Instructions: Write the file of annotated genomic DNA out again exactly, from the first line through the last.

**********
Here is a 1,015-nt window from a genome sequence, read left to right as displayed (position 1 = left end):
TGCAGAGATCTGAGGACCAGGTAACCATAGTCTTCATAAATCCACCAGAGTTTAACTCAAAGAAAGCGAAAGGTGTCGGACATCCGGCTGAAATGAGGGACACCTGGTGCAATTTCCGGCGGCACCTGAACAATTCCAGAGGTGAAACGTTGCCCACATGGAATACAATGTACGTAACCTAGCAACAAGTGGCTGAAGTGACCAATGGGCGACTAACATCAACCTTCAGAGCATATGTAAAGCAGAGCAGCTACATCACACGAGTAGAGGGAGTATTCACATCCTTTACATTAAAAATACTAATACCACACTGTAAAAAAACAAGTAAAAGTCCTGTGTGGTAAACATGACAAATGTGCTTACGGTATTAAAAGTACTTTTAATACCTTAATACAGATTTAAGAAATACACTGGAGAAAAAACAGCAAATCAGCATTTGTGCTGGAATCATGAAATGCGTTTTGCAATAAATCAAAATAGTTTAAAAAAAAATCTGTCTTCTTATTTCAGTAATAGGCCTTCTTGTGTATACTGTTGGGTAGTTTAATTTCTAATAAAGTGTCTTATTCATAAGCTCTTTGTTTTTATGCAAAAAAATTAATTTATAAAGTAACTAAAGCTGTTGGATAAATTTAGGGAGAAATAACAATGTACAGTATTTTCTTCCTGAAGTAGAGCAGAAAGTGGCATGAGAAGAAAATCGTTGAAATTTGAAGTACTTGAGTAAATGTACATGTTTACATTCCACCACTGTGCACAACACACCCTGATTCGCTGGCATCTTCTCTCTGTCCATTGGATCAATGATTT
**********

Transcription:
Here is a 1,015-nt window from a genome sequence, read left to right as displayed (position 1 = left end):
TGCAGAGATCTGAGGACCAGGTAACCATAGTCTTCATAAATCCACCAGAGTTTAACTCAAAGAAAGCGAAAGGTGTCGGACATCCGGCTGAAATGAGGGACACCTGGTGCAATTTCCGGCGGCACCTGAACAATTCCAGAGGTGAAACGTTGCCCACATGGAATACAATGTACGTAACCTAGCAACAAGTGGCTGAAGTGACCAATGGGCGACTAACATCAACCTTCAGAGCATATGTAAAGCAGAGCAGCTACATCACACGAGTAGAGGGAGTATTCACATCCTTTACATTAAAAATACTAATACCACACTGTAAAAAAACAAGTAAAAGTCCTGTGTGGTAAACATGACAAATGTGCTTACGGTATTAAAAGTACTTTTAATACCTTAATACAGATTTAAGAAATACACTGGAGAAAAAACAGCAAATCAGCATTTGTGCTGGAATCATGAAATGCGTTTTGCAATAAATCAAAATAGTTTAAAAAAAAATCTGTCTTCTTATTTCAGTAATAGGCCTTCTTGTGTATACTGTTGGGTAGTTTAATTTCTAATAAAGTGTCTTATTCATAAGCTCTTTGTTTTTATGCAAAAAAATTAATTTATAAAGTAACTAAAGCTGTTGGATAAATTTAGGGAGAAATAACAATGTACAGTATTTTCTTCCTGAAGTAGAGCAGAAAGTGGCATGAGAAGAAAATCGTTGAAATTTGAAGTACTTGAGTAAATGTACATGTTTACATTCCACCACTGTGCACAACACACCCTGATTCGCTGGCATCTTCTCTCTGTCCATTGGATCAATGATTT